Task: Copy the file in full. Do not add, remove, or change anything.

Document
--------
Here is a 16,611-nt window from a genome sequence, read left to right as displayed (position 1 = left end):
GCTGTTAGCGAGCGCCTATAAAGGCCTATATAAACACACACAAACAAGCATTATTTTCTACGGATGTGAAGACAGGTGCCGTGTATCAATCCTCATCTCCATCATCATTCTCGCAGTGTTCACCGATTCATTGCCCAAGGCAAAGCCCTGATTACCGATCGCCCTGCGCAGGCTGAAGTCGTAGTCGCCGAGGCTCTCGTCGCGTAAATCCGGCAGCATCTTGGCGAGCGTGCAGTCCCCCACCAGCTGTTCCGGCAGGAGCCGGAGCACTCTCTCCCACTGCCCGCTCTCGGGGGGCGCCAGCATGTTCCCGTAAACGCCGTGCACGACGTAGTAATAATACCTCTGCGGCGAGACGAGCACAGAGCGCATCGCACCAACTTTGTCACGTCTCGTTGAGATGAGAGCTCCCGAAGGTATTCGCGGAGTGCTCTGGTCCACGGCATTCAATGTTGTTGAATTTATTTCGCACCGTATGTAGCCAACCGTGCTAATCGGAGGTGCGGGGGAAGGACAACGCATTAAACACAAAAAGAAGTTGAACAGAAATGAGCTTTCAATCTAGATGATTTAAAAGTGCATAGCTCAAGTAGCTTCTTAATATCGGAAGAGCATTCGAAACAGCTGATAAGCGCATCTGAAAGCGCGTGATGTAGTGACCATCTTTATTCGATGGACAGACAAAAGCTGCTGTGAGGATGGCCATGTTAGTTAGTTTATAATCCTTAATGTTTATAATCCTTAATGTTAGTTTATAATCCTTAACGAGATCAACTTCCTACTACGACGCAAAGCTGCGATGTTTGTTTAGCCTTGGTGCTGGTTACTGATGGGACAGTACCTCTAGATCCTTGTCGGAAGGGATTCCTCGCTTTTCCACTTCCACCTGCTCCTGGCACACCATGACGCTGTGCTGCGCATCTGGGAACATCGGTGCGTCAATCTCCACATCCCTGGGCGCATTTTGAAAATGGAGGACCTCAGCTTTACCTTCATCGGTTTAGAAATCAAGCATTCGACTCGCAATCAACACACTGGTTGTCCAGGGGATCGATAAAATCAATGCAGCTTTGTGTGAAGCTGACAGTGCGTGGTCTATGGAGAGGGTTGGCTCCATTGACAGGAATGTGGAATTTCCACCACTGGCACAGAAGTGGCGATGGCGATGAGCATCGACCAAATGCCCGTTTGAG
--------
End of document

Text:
Here is a 16,611-nt window from a genome sequence, read left to right as displayed (position 1 = left end):
GCTGTTAGCGAGCGCCTATAAAGGCCTATATAAACACACACAAACAAGCATTATTTTCTACGGATGTGAAGACAGGTGCCGTGTATCAATCCTCATCTCCATCATCATTCTCGCAGTGTTCACCGATTCATTGCCCAAGGCAAAGCCCTGATTACCGATCGCCCTGCGCAGGCTGAAGTCGTAGTCGCCGAGGCTCTCGTCGCGTAAATCCGGCAGCATCTTGGCGAGCGTGCAGTCCCCCACCAGCTGTTCCGGCAGGAGCCGGAGCACTCTCTCCCACTGCCCGCTCTCGGGGGGCGCCAGCATGTTCCCGTAAACGCCGTGCACGACGTAGTAATAATACCTCTGCGGCGAGACGAGCACAGAGCGCATCGCACCAACTTTGTCACGTCTCGTTGAGATGAGAGCTCCCGAAGGTATTCGCGGAGTGCTCTGGTCCACGGCATTCAATGTTGTTGAATTTATTTCGCACCGTATGTAGCCAACCGTGCTAATCGGAGGTGCGGGGGAAGGACAACGCATTAAACACAAAAAGAAGTTGAACAGAAATGAGCTTTCAATCTAGATGATTTAAAAGTGCATAGCTCAAGTAGCTTCTTAATATCGGAAGAGCATTCGAAACAGCTGATAAGCGCATCTGAAAGCGCGTGATGTAGTGACCATCTTTATTCGATGGACAGACAAAAGCTGCTGTGAGGATGGCCATGTTAGTTAGTTTATAATCCTTAATGTTTATAATCCTTAATGTTAGTTTATAATCCTTAACGAGATCAACTTCCTACTACGACGCAAAGCTGCGATGTTTGTTTAGCCTTGGTGCTGGTTACTGATGGGACAGTACCTCTAGATCCTTGTCGGAAGGGATTCCTCGCTTTTCCACTTCCACCTGCTCCTGGCACACCATGACGCTGTGCTGCGCATCTGGGAACATCGGTGCGTCAATCTCCACATCCCTGGGCGCATTTTGAAAATGGAGGACCTCAGCTTTACCTTCATCGGTTTAGAAATCAAGCATTCGACTCGCAATCAACACACTGGTTGTCCAGGGGATCGATAAAATCAATGCAGCTTTGTGTGAAGCTGACAGTGCGTGGTCTATGGAGAGGGTTGGCTCCATTGACAGGAATGTGGAATTTCCACCACTGGCACAGAAGTGGCGATGGCGATGAGCATCGACCAAATGCCCGTTTGAG